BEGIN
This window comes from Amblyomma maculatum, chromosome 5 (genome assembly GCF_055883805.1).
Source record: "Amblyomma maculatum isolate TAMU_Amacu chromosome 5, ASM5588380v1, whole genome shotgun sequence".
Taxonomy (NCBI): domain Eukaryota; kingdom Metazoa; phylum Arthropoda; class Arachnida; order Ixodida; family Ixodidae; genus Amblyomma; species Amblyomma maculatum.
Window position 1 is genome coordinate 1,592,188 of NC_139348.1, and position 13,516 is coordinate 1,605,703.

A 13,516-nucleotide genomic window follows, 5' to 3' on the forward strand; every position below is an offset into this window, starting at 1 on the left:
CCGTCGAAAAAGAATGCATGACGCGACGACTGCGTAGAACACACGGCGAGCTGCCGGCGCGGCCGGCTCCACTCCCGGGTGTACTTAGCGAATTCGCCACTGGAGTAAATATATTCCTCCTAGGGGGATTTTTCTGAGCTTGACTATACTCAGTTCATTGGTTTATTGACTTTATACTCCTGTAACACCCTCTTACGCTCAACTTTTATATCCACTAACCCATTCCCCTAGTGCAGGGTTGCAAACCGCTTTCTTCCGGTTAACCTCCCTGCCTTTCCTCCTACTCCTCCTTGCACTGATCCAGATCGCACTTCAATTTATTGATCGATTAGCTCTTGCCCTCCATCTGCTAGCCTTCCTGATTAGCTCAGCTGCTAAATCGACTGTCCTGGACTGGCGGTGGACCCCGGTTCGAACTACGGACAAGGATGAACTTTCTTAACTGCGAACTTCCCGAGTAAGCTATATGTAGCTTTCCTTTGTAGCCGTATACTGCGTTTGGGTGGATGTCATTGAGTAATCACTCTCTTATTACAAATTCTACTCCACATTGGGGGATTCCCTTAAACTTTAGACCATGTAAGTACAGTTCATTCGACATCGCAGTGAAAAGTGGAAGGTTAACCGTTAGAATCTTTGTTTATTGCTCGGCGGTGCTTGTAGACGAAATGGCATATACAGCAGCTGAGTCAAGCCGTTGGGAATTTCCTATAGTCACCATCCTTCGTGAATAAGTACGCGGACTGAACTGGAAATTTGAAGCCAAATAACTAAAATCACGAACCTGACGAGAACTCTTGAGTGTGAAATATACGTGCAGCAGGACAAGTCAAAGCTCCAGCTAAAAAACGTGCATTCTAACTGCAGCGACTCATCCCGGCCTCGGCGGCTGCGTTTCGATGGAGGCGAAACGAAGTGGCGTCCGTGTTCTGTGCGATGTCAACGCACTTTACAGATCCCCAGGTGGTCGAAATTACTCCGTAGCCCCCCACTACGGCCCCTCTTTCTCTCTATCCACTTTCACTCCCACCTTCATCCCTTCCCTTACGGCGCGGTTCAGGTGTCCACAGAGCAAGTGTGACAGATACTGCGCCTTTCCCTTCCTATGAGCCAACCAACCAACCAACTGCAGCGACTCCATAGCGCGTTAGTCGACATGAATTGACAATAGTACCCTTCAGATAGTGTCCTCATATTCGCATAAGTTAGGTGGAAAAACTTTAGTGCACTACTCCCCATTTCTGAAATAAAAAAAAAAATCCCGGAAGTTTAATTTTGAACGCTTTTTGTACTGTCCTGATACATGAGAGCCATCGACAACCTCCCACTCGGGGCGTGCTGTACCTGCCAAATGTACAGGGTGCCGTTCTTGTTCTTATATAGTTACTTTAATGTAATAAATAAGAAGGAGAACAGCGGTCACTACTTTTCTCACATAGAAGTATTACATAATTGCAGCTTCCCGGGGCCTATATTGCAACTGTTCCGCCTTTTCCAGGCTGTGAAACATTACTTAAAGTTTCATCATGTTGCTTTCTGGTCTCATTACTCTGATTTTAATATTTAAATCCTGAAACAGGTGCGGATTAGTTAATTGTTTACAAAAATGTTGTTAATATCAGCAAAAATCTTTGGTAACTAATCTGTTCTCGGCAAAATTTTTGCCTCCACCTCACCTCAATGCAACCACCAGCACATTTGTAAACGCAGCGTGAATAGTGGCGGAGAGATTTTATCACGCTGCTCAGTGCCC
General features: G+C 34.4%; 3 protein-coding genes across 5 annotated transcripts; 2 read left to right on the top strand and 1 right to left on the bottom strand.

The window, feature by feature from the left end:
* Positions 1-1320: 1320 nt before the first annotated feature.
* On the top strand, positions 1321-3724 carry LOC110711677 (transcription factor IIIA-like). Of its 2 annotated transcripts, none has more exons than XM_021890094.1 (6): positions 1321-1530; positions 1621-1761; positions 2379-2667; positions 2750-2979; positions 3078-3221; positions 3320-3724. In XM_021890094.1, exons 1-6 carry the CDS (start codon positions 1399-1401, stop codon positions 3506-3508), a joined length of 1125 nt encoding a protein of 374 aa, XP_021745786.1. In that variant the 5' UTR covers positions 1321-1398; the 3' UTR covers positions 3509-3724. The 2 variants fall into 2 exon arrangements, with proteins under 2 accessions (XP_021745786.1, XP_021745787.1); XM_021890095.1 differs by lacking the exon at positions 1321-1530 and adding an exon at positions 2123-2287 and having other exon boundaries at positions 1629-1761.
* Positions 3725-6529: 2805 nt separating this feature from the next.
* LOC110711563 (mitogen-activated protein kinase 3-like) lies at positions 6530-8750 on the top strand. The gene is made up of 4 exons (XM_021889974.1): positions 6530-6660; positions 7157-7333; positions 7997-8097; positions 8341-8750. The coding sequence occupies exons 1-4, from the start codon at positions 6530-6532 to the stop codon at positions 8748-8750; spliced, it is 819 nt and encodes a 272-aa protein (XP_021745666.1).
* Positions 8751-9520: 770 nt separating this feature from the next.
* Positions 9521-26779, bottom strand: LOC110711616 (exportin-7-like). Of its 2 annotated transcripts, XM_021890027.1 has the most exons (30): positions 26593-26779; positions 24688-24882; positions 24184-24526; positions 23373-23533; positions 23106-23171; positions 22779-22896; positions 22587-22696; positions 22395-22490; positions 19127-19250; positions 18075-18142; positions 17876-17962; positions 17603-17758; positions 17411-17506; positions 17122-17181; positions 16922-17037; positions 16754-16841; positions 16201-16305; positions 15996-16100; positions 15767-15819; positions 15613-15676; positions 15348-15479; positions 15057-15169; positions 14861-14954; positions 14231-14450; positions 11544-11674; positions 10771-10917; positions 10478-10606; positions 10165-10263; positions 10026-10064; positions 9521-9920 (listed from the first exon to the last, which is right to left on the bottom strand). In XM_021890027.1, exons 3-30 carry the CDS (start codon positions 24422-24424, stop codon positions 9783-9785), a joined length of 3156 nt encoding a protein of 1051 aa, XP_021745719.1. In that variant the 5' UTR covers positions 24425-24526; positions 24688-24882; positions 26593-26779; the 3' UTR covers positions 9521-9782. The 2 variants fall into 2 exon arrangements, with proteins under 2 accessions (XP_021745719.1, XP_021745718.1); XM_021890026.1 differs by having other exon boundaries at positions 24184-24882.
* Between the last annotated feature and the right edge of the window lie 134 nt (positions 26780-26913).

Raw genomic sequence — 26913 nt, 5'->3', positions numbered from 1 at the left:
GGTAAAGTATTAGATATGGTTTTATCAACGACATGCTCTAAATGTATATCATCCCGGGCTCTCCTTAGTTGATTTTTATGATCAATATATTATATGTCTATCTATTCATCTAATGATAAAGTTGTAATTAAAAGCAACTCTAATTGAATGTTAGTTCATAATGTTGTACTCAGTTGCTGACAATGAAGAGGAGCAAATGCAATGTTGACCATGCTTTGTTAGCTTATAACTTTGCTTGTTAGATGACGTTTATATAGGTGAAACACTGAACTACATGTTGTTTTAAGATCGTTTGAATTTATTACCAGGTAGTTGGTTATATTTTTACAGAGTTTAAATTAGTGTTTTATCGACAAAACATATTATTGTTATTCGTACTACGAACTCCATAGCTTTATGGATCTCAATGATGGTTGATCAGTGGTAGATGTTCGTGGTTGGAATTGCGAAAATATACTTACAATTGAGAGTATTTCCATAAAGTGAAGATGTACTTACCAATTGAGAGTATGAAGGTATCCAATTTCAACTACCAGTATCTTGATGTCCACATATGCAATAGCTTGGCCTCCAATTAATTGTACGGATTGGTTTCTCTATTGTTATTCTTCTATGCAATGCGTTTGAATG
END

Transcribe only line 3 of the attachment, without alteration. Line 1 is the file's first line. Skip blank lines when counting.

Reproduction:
Taxonomy (NCBI): domain Eukaryota; kingdom Metazoa; phylum Arthropoda; class Arachnida; order Ixodida; family Ixodidae; genus Amblyomma; species Amblyomma maculatum.